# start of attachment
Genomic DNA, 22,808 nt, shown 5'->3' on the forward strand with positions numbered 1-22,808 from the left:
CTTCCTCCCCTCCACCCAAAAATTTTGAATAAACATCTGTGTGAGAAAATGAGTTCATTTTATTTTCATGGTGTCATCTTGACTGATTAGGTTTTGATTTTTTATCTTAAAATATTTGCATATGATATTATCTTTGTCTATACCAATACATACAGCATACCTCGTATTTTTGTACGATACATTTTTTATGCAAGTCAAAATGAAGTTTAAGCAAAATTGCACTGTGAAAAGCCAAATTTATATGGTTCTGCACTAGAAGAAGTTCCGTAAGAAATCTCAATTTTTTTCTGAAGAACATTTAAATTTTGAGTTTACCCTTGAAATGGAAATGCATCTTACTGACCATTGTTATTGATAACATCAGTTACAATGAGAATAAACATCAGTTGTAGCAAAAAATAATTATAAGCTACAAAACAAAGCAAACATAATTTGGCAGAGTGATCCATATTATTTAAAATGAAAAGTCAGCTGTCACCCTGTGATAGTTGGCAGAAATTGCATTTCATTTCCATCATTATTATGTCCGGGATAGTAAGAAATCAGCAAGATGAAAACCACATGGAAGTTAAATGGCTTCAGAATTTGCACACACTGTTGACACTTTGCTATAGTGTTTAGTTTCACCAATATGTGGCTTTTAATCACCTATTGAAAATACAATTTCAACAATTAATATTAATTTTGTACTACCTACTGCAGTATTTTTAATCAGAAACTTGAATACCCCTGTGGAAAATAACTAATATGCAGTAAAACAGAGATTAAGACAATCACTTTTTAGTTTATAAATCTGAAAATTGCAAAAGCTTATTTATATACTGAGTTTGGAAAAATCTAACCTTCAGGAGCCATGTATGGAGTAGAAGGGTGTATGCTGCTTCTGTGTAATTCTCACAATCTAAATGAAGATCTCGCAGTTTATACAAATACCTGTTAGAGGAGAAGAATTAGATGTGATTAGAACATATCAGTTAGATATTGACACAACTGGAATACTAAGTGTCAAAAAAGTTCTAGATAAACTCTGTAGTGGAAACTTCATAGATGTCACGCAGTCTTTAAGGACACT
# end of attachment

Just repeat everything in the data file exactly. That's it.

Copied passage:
Genomic DNA, 22,808 nt, shown 5'->3' on the forward strand with positions numbered 1-22,808 from the left:
CTTCCTCCCCTCCACCCAAAAATTTTGAATAAACATCTGTGTGAGAAAATGAGTTCATTTTATTTTCATGGTGTCATCTTGACTGATTAGGTTTTGATTTTTTATCTTAAAATATTTGCATATGATATTATCTTTGTCTATACCAATACATACAGCATACCTCGTATTTTTGTACGATACATTTTTTATGCAAGTCAAAATGAAGTTTAAGCAAAATTGCACTGTGAAAAGCCAAATTTATATGGTTCTGCACTAGAAGAAGTTCCGTAAGAAATCTCAATTTTTTTCTGAAGAACATTTAAATTTTGAGTTTACCCTTGAAATGGAAATGCATCTTACTGACCATTGTTATTGATAACATCAGTTACAATGAGAATAAACATCAGTTGTAGCAAAAAATAATTATAAGCTACAAAACAAAGCAAACATAATTTGGCAGAGTGATCCATATTATTTAAAATGAAAAGTCAGCTGTCACCCTGTGATAGTTGGCAGAAATTGCATTTCATTTCCATCATTATTATGTCCGGGATAGTAAGAAATCAGCAAGATGAAAACCACATGGAAGTTAAATGGCTTCAGAATTTGCACACACTGTTGACACTTTGCTATAGTGTTTAGTTTCACCAATATGTGGCTTTTAATCACCTATTGAAAATACAATTTCAACAATTAATATTAATTTTGTACTACCTACTGCAGTATTTTTAATCAGAAACTTGAATACCCCTGTGGAAAATAACTAATATGCAGTAAAACAGAGATTAAGACAATCACTTTTTAGTTTATAAATCTGAAAATTGCAAAAGCTTATTTATATACTGAGTTTGGAAAAATCTAACCTTCAGGAGCCATGTATGGAGTAGAAGGGTGTATGCTGCTTCTGTGTAATTCTCACAATCTAAATGAAGATCTCGCAGTTTATACAAATACCTGTTAGAGGAGAAGAATTAGATGTGATTAGAACATATCAGTTAGATATTGACACAACTGGAATACTAAGTGTCAAAAAAGTTCTAGATAAACTCTGTAGTGGAAACTTCATAGATGTCACGCAGTCTTTAAGGACACT